Brenda Miller, author of five Pushcart-Prize-winning works and co-author of a best-selling creative nonfiction text, is the editor-in-chief of Bellingham Review. The names of Rita Dove, Tess Gallagher, Tobias Wolff, and other better-than-well-known poets and writers light up the editorial board. And with such a masthead, and a mission statement that includes a cry of “hunger for […] writing that nudges the limits of form, or executes traditional forms exquisitely,” how could we not expect excellence from this fine journal out of Western Washington University? This hefty issue contains nearly 250 pages of striking fiction, creative nonfiction, poetry, and photography. And from the contest winners that open the issue to the interviews that conclude it, not a single entry misfires.
A few examples from the creative nonfiction selections: “A Catalog of Dead Birds,” by Lina Maria Ferreira Cabeza-Venegas, argues in a lovely braided essay that birds don’t always get away. The poignant point is that mortality is not a state to take lightly. In her brief and painful “Histories,” Kristen Radtke aches to come to terms with her brother’s mental illness and her family’s clumsy attempts to deal with it fairly. “Elsewhen,” by Diane LeBlanc, passionately mourns a beloved pet, and “Phantoms (A Correspondence)” is a haunting letter from Colin Rafferty to a high school buddy whose death in Iraq he did not know of till three years after the fact. Each of these, and each of the other CNF selections as well, is strong, moving, human.
My favorite short story is Jacob M. Appel’s “Bait and Switch,” winner of the Tobias Wolff Award for Fiction (judged by Jess Walter), which balances pace and complexity perfectly as fourteen-year-old Laurie Jean is seduced on all sides (well, at least three) and comes out only a little worse for wear. We like her from the very first line.
Jill Logan’s “Your Official Guide to the Happiest Place on Earth” presents a chilling dialogue between betrayal and fury on the one hand, and all that would smooth it over on the other.
“Heavy Winter” by Jenn Scott contains this estimable line in a dialogue between two betrayed and angry women watching The Price Is Right: “‘Be glad you don’t know [which of two products costs more]. There will be an inevitable point in your life when you become aware that for the rest of your life you’ll know the price difference between shoe polish and scrubbing sponges and wish you didn’t.’”
The poetry in this issue is plentiful and masterful. The work of sixteen poets is represented in thirty-one poems and two fascinating interviews. Some—“My Maternal Grammar” by Barbara Rockman and “Parts” by Bruce Snider, for example—deserve to be reproduced in full, because their effect unfolds in an image drawn out throughout the entirety of the poem; but for the sake of space I will urge you to get the issue for their gifts, and to be satisfied here with these other, partial examples of the kind of apt, intense lines which bowl us over or take us under:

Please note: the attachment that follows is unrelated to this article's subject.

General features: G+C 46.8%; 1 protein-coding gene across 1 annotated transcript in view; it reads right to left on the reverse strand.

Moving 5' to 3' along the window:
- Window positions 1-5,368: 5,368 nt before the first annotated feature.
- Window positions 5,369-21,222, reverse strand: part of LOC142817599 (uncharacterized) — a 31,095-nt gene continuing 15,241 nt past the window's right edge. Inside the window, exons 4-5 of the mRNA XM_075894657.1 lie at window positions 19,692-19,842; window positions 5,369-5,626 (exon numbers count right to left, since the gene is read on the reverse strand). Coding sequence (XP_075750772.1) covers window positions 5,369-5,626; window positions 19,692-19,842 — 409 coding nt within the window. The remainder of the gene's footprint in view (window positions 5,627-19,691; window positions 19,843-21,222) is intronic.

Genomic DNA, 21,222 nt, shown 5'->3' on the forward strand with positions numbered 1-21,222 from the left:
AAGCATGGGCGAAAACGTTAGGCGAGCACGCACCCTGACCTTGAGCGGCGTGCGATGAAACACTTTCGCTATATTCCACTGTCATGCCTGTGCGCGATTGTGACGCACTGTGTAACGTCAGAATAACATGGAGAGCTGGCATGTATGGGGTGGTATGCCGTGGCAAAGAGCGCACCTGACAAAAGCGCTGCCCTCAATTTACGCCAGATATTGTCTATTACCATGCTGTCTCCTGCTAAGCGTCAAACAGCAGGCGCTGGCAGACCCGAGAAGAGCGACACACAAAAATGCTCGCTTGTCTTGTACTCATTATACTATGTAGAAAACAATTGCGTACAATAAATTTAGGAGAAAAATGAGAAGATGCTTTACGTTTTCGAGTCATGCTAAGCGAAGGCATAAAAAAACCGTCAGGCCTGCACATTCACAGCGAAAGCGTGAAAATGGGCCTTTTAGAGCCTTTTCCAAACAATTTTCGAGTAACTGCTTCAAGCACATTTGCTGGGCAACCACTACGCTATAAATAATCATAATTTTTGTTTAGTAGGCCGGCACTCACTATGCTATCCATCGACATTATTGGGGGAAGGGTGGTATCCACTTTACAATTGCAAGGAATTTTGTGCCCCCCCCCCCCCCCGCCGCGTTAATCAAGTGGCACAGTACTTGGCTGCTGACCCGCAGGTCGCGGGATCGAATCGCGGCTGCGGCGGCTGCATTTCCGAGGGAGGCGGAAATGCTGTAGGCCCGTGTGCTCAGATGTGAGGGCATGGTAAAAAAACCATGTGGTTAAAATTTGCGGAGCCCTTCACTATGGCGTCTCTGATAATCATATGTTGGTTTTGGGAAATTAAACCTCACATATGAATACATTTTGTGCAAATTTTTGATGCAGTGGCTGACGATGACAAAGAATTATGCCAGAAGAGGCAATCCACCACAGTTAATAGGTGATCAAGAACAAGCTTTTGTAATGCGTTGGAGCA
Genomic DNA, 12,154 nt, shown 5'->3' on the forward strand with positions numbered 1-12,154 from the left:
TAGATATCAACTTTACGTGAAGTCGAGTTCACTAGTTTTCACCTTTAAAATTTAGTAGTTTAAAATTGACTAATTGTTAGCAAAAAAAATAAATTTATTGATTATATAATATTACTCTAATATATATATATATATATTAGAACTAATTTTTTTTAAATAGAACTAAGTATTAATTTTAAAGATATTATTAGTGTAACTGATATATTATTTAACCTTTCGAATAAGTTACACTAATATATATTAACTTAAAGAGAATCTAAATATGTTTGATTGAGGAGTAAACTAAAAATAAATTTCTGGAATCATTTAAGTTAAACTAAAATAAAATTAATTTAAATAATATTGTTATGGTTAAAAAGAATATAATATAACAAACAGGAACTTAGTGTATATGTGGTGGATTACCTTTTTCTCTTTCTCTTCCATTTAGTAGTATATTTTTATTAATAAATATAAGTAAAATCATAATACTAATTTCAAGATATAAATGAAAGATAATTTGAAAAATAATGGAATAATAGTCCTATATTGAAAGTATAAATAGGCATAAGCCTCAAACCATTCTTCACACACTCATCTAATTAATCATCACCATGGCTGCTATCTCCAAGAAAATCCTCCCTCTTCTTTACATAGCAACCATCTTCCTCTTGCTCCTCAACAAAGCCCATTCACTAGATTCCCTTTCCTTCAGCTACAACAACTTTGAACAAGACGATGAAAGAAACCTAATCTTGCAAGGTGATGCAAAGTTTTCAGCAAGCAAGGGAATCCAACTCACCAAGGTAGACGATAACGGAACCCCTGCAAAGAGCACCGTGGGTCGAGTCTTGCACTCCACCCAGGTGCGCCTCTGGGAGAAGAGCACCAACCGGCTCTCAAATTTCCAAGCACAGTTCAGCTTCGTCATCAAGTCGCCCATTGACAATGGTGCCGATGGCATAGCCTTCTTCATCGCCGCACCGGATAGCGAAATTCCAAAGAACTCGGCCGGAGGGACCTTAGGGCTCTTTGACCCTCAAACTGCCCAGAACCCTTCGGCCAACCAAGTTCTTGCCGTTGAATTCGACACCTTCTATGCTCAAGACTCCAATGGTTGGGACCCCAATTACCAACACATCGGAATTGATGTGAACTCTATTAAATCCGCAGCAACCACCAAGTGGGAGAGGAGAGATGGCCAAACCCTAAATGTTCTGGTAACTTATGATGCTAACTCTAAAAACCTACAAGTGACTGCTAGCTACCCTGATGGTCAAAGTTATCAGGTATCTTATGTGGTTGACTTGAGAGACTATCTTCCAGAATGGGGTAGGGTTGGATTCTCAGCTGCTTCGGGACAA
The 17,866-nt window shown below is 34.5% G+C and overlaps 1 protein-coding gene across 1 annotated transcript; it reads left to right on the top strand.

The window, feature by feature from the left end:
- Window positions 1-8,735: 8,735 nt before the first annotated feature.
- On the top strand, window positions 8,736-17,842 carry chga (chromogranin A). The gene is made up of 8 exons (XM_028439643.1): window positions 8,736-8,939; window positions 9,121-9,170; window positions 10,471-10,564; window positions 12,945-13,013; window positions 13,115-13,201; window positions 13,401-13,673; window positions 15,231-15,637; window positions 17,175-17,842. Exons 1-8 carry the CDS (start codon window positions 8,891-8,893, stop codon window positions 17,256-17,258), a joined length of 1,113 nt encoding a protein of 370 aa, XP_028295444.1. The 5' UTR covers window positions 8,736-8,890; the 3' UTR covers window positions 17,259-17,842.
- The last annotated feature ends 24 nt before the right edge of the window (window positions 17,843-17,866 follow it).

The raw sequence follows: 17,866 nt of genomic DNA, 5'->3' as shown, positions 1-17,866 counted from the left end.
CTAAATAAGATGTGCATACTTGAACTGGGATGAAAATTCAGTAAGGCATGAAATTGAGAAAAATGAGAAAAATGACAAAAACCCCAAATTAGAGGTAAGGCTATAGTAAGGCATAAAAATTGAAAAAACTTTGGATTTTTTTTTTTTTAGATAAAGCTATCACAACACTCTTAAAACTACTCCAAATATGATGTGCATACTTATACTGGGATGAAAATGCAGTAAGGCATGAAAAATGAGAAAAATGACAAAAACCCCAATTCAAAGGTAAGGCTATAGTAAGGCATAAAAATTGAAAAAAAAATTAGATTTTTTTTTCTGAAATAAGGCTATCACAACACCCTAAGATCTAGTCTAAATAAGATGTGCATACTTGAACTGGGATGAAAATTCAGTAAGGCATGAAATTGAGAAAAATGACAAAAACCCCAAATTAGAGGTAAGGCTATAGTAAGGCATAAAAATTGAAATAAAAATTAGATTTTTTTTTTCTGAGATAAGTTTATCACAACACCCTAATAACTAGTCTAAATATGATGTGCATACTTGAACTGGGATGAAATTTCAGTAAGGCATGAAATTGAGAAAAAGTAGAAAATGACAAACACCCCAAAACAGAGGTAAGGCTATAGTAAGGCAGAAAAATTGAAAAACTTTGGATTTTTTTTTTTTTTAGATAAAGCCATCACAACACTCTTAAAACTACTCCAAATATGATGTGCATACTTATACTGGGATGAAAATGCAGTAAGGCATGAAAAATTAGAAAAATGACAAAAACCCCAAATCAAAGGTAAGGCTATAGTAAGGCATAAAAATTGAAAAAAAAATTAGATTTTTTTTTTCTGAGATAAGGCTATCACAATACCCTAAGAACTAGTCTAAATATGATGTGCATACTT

to come as close
as a needle to cloth
before pulling up through you.
(“Seatac” by Laura Read)
Infants see mere inches
and so sleep
until the world gets farther away.
(“A Brief Overview of Vision” by Patty Seyburn)
It’s so lonely, not knowing
one’s words, their destinations like moving trains
far out on the dark prairie
the long moan
of them announcing the Doppler distortions between
thought and sound, the clatter
of syllables rushing toward something blind and struggling,
tied to the rails.
(“It’s Difficult to Mean One’s Words” by Christopher Howell)
This last is accompanied by a meaty interview with poet, teacher, and editor Howell, who says that poetry “mastered me […] [Writing] poems helped me to survive difficulty without despairing, even, occasionally, to live with some semblance of grace.” This interview, and one with the poet Shane McCrae, provide the pleasure of connection and insight into the workings of fine poets’ minds, as the best interviews do. The “correspondence” between Amy Wright and Alex Stein with which this issue of BR concludes is one of the most poetic, charming, and uplifting pieces in the entire book.
The mission statement of Bellingham Review says that the editors seek “[literature] of palpable quality: poems, stories, and essays so beguiling they invite us to touch their essence.” Certainly this issue fulfills that mission. Buy, subscribe, be enriched!